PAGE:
To preserve DCX and other immunostaining during the acid/heat denaturation step required for BrdU labeling, a previously described protocol was used (Boulanger et al., 2016). Immunohistochemistry for DCX and GFP were conducted first. This was followed by an overnight post-fixation step where slides were incubated in a humid chamber with Lana's fixative overnight at 4°C. Slides were then rinsed in 10X PBS 3 times for 5 min. This post-fixation step allowed the preservation of the DCX and GFP immunohistochemistry during the acid/heat denaturation step required for BrdU labeling. This was followed by DNA denaturation, where slides were incubated in HCl 2N for 30 min at 37°C. Slides were then rinsed 3 times for 5 min in a 0.1M borate buffer pH 8 and 3 times in 10X PBS for 5 min. For BrdU immunohistochemistry, slides were incubated in a humid chamber with a rat anti-BrdU antibody dissolved in PBS with 0.3% Triton-X in the dark for 3 h at room temperature. Finally, slides were incubated in a humid chamber with a donkey anti-rat secondary antibody dissolved in PBS with 0.3% Triton-X for 30 min at 37°C. Slides were then rinsed in PBS 3 times for 5 min, treated with custom-made anti-fade solution (p-Phenylenediamine and glycerol in PBS solution) and cover-slipped.
Immunofluorescence results were visualized using an Olympus BX51 fluorescence microscope (Olympus Corporation, Tokyo, Japan) attached to a ProgRes MF Scan camera (Jenoptik, Jena, Thuringe, Germany). Digital images were captured using the ProgRes CapturePro 2.5 software (Jenoptik, Jena, Thuringe, Germany). High-resolution observations were carried out on an Olympus FV1000 BX61 laser scan confocal microscope (Olympus Corporation, Tokyo, Japan) and images were captured using the Olympus Fluoview software (Olympus Corporation, Tokyo, Japan).
Figure Figure11 shows the difference in relative intensity of staining of cells in neurogenic areas (Figures 1A–C) and non-neurogenic areas (Figures 1D–F). All pictures were taken with the same objectives, the same gain but exposure times were generally twice as long for non-neurogenic DCX labeling. Although, we have observed this weak DCX staining with different immunohistochemistry protocol variants in rat and mouse tissue, the best results appear to be dependent on a short 1-h post-fixation period.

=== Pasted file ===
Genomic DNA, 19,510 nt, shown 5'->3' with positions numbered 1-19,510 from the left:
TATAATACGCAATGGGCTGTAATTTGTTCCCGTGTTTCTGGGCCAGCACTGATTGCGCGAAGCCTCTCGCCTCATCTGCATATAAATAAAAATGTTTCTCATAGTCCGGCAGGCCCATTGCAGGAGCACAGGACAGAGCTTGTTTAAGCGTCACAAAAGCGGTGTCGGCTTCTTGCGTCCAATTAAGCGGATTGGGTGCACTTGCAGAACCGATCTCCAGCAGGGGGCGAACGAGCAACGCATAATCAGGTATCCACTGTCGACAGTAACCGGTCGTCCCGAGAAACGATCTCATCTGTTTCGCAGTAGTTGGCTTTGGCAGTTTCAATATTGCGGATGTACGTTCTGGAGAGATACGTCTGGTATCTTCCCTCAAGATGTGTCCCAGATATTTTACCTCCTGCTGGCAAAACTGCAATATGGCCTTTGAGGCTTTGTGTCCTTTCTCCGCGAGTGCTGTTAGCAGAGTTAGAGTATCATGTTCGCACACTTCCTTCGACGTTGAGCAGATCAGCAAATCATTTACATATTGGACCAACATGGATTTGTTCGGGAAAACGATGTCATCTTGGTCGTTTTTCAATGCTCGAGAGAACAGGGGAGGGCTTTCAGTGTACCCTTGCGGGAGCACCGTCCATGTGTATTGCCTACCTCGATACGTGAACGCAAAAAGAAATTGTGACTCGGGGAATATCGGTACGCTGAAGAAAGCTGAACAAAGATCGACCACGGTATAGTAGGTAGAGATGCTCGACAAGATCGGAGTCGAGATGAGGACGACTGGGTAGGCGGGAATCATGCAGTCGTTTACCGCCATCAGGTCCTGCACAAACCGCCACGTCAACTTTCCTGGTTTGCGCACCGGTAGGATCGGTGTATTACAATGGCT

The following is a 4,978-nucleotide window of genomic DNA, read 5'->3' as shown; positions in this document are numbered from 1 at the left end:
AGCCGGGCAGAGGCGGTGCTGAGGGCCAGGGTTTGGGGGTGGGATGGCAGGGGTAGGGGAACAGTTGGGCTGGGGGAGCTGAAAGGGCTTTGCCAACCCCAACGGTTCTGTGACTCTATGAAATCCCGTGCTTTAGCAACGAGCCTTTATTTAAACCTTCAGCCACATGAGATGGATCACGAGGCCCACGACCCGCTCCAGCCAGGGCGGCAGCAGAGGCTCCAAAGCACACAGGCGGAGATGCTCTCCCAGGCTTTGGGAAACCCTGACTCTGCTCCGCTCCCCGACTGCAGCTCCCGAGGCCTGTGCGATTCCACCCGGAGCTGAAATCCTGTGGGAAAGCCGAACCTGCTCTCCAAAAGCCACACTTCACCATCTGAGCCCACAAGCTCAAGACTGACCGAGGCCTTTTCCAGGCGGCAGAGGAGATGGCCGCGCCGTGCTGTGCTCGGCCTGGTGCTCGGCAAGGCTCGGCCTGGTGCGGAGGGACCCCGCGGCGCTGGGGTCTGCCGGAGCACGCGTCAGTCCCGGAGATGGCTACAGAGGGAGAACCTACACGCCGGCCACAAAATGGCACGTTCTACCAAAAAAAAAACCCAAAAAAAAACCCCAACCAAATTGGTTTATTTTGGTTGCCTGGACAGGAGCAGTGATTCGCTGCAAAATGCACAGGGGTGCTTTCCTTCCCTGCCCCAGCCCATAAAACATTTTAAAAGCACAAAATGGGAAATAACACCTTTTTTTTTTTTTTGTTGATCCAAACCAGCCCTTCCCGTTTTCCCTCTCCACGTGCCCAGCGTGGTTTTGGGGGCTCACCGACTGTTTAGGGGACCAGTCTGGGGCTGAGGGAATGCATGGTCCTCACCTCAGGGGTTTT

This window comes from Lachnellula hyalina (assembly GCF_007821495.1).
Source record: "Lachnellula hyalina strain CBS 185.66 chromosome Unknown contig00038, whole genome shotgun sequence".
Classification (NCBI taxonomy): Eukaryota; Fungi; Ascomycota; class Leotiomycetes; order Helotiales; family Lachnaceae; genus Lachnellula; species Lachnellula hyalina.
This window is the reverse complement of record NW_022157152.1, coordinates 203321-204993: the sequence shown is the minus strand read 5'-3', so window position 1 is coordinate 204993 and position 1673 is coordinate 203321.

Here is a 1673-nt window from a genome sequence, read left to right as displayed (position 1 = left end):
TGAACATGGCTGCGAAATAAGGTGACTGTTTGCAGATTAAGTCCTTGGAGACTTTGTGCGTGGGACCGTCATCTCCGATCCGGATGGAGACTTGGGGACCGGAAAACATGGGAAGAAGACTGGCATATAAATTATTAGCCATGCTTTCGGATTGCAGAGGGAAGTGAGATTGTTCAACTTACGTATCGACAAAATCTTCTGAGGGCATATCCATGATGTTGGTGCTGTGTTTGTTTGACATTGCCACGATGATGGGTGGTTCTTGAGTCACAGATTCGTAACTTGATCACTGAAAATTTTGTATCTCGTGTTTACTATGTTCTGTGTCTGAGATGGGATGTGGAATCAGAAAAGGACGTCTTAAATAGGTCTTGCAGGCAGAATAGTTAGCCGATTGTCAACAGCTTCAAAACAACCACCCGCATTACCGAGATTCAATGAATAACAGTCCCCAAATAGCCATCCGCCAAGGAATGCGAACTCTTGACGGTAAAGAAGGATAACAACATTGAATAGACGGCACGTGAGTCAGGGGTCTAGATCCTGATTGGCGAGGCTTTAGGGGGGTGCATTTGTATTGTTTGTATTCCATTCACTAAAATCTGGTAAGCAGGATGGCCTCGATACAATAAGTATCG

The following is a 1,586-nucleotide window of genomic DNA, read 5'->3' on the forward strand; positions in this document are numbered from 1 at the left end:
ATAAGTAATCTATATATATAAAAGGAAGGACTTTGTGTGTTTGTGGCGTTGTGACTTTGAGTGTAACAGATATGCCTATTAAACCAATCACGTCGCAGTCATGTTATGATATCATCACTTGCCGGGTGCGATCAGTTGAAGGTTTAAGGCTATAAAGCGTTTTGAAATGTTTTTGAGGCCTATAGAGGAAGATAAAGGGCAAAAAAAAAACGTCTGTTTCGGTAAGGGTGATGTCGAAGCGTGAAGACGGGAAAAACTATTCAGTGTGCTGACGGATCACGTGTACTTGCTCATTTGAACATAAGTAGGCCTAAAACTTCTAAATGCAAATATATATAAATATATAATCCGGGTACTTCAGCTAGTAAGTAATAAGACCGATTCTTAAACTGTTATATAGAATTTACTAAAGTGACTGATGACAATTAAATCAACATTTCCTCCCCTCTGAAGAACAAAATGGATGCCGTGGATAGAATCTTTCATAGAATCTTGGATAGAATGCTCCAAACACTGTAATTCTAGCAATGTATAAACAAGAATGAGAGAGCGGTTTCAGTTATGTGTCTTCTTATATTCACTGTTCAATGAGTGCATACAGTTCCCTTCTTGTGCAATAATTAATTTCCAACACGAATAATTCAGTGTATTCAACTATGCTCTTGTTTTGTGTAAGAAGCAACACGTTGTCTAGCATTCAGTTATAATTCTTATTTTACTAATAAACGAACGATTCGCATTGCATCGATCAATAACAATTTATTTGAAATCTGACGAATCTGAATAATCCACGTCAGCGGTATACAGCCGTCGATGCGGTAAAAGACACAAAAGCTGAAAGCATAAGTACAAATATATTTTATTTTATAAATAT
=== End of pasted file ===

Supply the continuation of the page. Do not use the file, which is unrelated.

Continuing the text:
Figure Figure2A2A shows DCX immunostaining using a goat anti-DCX from Santa Cruz (SC-8066) used by many researchers. Figures 2B,C show DCX immunostaining using respectively a guinea pig anti-DCX from Chemicon (AB5910) and a rabbit anti-DCX from Abcam (Ab18723). These observations suggest that light DCX cell labeling outside of neurogenic zones is not specific to one primary antibody. In general, the original guinea pig anti-DCX from Chemicon (AB5910) produced brighter labeling but with slightly increased background. Because others and we typically use the Santa Cruz DCX primary antibodies, we also confirmed its specificity through the absence of staining after blocking the DCX primary antibody with the corresponding DCX immunizing peptide (Santa Cruz SC-8066P) that we also used to block the guinea pig anti-DCX (Figure (Figure3).3). The absence of labeling observed in the presence of the immunizing peptide indicated that the primary anti-DCX antibody recognizes DCX protein. Figure Figure33 also shows the relative intensity of DCX in OPCs compared to the cells in the subgranular layer of the dentate gyrus. Together, these observations confirm that the weak DCX staining observed in OPCs throughout the mouse and rat brain is a specific and reproducible finding.